Amongst the roles played by PGC-1α in skeletal muscle physiology, its role in regulating mitochondrial biogenesis is the most established [1], [4], [5]. We therefore hypothesized that differences in PGC-1α content across fiber types should match differences in mitochondrial content. Consistent with this hypothesis, the fiber type-specific PGC-1α content paralleled the fiber type-specific mitochondrial content in mouse skeletal muscle, where the hierarchy for both factors was IIa>IIx>I>IIb. (Fig. 2), a result that is consistent with the previously established distribution of mitochondrial content across fiber types in mouse muscles [25]. On the other hand, in contrast to mouse skeletal muscle, no relationship between PGC-1α content and mitochondrial content was evident in rat PL or human VL muscles. In the rat PL muscle, although type IIx fibers had identical PGC-1α content as type I fibers, they displayed significantly lower mitochondrial content. Even more striking was the fact that human type IIa fibers, which have 65% more PGC-1α compared to type I fibers, had a 17% lower mitochondrial content. Further to this, human type IIx fibers, which show 28% more PGC-1α than type I fibers, have 37% lower mitochondrial content. These findings suggest that even though the role of PGC-1α in mediating mitochondrial biogenesis is well-established in mouse muscle, it is not the dominant determinant of basal mitochondrial content in rat or human skeletal muscle. Our results also support previous reports [25], [31], [41] in their conclusion that the fiber type-specific mitochondrial content pattern differs between species and that type IIa fibers, not type I fibers, have the highest mitochondrial content in rodent skeletal muscle, whereas type I fibers generally have greater mitochondrial content than type IIa fibers in human muscle. Finally, our results suggest that differences in PGC-1α content levels alone cannot explain fiber type-specific differences in mitochondrial content and that other regulators of mitochondrial biogenesis, such as peroxisome proliferator-activated receptor δ (PPARδ) [33], RIP140 [40] or nuclear receptor corepressor 1 (NCoR1) [42], [43] must be involved in regulating basal mitochondrial content. It should also be considered that since mitochondria are continually degraded and replaced [44], static levels of PGC-1α must play an important a role in determining rates of mitochondrial protein turnover. If turnover rates differ between fibers (e.g., perhaps it is higher in fast twitch muscle where mitochondrial ROS emission is known to be higher; [45]) and if this varies between species, this could be another important contributor to the variable correspondence between baseline levels of fiber type-specific mitochondrial content and PGC-1α levels between species.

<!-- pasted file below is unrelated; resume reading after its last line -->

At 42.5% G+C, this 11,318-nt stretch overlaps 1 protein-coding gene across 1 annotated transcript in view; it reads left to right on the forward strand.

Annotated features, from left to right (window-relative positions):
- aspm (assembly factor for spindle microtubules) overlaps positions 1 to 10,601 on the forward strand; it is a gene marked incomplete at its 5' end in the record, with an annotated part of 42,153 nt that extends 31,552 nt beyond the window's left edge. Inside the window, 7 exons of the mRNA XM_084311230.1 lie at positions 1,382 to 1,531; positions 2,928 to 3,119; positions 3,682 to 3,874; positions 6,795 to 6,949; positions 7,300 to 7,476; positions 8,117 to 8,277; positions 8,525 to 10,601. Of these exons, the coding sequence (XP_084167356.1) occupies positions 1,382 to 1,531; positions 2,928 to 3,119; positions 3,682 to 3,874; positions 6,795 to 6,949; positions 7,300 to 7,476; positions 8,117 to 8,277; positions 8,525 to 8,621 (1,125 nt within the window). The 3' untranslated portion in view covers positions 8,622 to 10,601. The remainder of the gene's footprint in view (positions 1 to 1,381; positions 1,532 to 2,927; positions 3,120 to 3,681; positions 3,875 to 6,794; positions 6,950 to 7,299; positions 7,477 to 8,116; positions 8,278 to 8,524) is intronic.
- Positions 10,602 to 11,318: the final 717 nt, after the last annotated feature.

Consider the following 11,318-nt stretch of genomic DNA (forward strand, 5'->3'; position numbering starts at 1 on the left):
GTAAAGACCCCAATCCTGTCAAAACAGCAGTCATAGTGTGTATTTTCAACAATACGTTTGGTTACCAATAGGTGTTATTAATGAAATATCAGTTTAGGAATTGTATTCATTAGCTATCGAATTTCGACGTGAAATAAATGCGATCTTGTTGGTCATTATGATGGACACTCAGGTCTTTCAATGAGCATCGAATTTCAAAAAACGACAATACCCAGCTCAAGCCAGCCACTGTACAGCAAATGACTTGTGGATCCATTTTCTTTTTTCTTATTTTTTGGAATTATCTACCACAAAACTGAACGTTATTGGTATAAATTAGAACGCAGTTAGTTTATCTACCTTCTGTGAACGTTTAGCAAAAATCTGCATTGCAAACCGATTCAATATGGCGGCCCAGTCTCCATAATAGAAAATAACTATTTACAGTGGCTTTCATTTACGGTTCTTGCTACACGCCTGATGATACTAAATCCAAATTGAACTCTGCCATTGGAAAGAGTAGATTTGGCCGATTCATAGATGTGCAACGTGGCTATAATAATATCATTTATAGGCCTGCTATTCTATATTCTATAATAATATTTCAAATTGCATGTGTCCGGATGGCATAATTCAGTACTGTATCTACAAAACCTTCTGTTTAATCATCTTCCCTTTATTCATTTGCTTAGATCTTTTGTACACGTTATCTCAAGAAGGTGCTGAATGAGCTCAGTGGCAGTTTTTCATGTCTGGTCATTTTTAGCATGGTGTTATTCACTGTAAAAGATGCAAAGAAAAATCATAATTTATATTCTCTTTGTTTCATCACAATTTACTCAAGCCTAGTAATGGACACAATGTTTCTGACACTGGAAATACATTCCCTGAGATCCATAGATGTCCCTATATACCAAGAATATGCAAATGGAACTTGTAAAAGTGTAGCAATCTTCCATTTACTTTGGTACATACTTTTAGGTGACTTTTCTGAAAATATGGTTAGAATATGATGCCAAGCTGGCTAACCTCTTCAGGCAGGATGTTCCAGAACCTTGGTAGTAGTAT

Recent evidence suggests that PGC-1α might play an important role in the regulation of lipid droplet formation. Indeed, it was shown that PGC-1α overexpression in mice [10] or in cultured human skeletal muscle cells [11] leads to an increase in intramyocellular lipid droplet content. Based on these data, we hypothesized that the fiber type-specific PGC-1α content should relate to differences in intramyocellular lipid content. In contrast to this hypothesis, we found that the fiber type-specific PGC-1α strikingly differs from the distribution of intramyocellular lipid content across fiber types in human skeletal muscle. On the other hand, we found that the fiber type-specific lipid content in human skeletal muscle closely matches the distribution of mitochondrial content across fiber types, a result consistent with previously published experimental data [46]. Our results therefore suggest that differences in PGC-1α content alone cannot explain fiber type-specific differences in myocellular lipid content under basal conditions and indicate that other specific molecular mechanisms might play a prominent role in coordinating basal mitochondrial and lipid contents.